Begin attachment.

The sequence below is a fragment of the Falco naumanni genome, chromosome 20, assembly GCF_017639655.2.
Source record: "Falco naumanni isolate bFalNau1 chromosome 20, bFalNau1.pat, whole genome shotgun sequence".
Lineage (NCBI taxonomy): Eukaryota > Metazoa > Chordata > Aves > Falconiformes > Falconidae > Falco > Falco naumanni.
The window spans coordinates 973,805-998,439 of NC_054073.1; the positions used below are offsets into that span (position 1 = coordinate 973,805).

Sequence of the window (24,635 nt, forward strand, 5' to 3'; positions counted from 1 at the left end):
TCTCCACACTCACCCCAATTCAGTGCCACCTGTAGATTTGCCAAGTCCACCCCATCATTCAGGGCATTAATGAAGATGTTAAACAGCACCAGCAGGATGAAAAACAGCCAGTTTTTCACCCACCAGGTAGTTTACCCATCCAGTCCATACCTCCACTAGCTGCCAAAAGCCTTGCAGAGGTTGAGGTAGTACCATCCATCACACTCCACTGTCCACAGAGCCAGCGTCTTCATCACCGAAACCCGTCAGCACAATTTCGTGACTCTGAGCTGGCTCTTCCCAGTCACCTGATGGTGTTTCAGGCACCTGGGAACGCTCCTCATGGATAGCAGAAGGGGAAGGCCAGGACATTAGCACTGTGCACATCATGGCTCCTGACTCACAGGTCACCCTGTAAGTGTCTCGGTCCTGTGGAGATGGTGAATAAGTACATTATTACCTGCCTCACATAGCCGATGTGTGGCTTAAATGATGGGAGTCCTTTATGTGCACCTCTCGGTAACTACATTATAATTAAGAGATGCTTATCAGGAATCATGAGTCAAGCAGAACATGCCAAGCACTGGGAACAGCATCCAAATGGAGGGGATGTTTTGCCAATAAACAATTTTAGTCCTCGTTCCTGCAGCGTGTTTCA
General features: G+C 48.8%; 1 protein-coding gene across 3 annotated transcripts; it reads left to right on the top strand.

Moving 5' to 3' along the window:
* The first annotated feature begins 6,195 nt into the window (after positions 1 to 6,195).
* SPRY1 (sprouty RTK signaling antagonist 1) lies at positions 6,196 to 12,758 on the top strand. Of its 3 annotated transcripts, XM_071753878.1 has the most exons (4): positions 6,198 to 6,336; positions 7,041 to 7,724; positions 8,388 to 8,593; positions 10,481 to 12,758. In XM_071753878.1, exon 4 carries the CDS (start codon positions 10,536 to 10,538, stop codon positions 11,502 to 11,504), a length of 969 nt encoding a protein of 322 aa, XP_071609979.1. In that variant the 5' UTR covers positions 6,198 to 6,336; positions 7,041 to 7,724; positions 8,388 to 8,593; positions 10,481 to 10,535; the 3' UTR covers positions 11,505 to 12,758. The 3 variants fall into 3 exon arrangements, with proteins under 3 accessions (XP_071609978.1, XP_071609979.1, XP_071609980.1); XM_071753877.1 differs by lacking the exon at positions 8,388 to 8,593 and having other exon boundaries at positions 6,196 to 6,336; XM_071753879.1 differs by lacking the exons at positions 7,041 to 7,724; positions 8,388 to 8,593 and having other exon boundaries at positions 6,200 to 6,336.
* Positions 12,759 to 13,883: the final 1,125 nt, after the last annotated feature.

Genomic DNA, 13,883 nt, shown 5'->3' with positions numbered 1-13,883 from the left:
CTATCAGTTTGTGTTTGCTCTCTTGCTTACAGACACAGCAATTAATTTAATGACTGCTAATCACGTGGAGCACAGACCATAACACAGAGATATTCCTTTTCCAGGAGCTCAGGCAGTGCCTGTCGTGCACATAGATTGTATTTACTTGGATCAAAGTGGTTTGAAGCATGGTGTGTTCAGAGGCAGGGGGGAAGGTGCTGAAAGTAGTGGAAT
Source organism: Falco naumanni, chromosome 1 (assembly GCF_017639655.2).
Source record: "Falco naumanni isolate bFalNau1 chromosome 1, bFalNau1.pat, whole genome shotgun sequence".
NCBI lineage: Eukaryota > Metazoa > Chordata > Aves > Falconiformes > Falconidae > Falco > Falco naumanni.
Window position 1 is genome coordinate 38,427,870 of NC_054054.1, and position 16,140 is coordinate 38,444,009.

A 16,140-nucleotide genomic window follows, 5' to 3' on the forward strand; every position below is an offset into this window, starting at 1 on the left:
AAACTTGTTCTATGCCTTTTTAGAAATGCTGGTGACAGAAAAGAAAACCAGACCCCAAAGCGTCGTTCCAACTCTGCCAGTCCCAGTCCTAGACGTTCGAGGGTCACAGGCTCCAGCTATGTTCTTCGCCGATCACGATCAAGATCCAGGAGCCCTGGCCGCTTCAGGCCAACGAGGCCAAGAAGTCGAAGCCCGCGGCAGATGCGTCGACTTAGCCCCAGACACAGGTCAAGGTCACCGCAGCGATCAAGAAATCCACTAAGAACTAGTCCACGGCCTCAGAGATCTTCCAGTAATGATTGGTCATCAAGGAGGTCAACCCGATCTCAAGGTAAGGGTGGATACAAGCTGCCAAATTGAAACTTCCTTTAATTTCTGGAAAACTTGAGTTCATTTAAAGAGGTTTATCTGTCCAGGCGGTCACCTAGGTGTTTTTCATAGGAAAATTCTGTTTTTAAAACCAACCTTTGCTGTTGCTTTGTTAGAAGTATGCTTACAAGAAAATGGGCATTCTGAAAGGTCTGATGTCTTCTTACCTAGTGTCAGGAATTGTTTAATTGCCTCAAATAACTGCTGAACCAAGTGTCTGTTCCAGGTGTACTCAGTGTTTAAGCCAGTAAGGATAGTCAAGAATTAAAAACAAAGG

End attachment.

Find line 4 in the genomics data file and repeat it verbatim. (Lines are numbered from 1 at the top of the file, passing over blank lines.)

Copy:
The window spans coordinates 973,805-998,439 of NC_054073.1; the positions used below are offsets into that span (position 1 = coordinate 973,805).